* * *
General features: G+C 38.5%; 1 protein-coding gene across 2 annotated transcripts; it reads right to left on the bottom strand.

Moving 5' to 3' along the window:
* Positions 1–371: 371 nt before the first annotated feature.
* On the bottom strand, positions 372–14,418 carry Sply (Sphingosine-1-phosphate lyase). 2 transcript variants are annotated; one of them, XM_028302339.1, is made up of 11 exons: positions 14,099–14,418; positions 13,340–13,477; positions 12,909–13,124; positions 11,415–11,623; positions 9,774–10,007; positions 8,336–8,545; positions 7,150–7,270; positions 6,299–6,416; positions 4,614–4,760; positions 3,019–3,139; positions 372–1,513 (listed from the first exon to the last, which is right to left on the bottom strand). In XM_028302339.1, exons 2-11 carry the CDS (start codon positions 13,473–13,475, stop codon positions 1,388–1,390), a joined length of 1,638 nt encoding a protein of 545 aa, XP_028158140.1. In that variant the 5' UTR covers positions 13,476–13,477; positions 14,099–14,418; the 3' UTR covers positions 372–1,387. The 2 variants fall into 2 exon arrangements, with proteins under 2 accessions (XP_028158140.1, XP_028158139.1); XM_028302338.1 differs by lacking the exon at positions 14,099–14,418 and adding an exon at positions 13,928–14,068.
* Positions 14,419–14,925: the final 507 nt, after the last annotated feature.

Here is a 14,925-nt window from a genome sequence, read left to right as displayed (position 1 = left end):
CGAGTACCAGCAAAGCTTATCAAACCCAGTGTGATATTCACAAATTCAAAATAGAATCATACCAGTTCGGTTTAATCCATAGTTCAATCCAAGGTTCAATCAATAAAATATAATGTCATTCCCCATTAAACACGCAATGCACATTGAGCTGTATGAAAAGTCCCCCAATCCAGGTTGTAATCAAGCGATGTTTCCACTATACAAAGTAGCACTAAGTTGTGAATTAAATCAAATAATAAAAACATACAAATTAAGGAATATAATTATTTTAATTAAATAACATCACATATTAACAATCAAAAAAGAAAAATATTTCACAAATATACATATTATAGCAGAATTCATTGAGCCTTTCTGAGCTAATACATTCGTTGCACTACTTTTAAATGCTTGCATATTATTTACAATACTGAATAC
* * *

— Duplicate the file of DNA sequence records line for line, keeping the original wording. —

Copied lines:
General features: G+C 38.5%; 1 protein-coding gene across 2 annotated transcripts; it reads right to left on the bottom strand.

Moving 5' to 3' along the window:
* Positions 1–371: 371 nt before the first annotated feature.
* On the bottom strand, positions 372–14,418 carry Sply (Sphingosine-1-phosphate lyase). 2 transcript variants are annotated; one of them, XM_028302339.1, is made up of 11 exons: positions 14,099–14,418; positions 13,340–13,477; positions 12,909–13,124; positions 11,415–11,623; positions 9,774–10,007; positions 8,336–8,545; positions 7,150–7,270; positions 6,299–6,416; positions 4,614–4,760; positions 3,019–3,139; positions 372–1,513 (listed from the first exon to the last, which is right to left on the bottom strand). In XM_028302339.1, exons 2-11 carry the CDS (start codon positions 13,473–13,475, stop codon positions 1,388–1,390), a joined length of 1,638 nt encoding a protein of 545 aa, XP_028158140.1. In that variant the 5' UTR covers positions 13,476–13,477; positions 14,099–14,418; the 3' UTR covers positions 372–1,387. The 2 variants fall into 2 exon arrangements, with proteins under 2 accessions (XP_028158140.1, XP_028158139.1); XM_028302338.1 differs by lacking the exon at positions 14,099–14,418 and adding an exon at positions 13,928–14,068.
* Positions 14,419–14,925: the final 507 nt, after the last annotated feature.

Here is a 14,925-nt window from a genome sequence, read left to right as displayed (position 1 = left end):
CGAGTACCAGCAAAGCTTATCAAACCCAGTGTGATATTCACAAATTCAAAATAGAATCATACCAGTTCGGTTTAATCCATAGTTCAATCCAAGGTTCAATCAATAAAATATAATGTCATTCCCCATTAAACACGCAATGCACATTGAGCTGTATGAAAAGTCCCCCAATCCAGGTTGTAATCAAGCGATGTTTCCACTATACAAAGTAGCACTAAGTTGTGAATTAAATCAAATAATAAAAACATACAAATTAAGGAATATAATTATTTTAATTAAATAACATCACATATTAACAATCAAAAAAGAAAAATATTTCACAAATATACATATTATAGCAGAATTCATTGAGCCTTTCTGAGCTAATACATTCGTTGCACTACTTTTAAATGCTTGCATATTATTTACAATACTGAATAC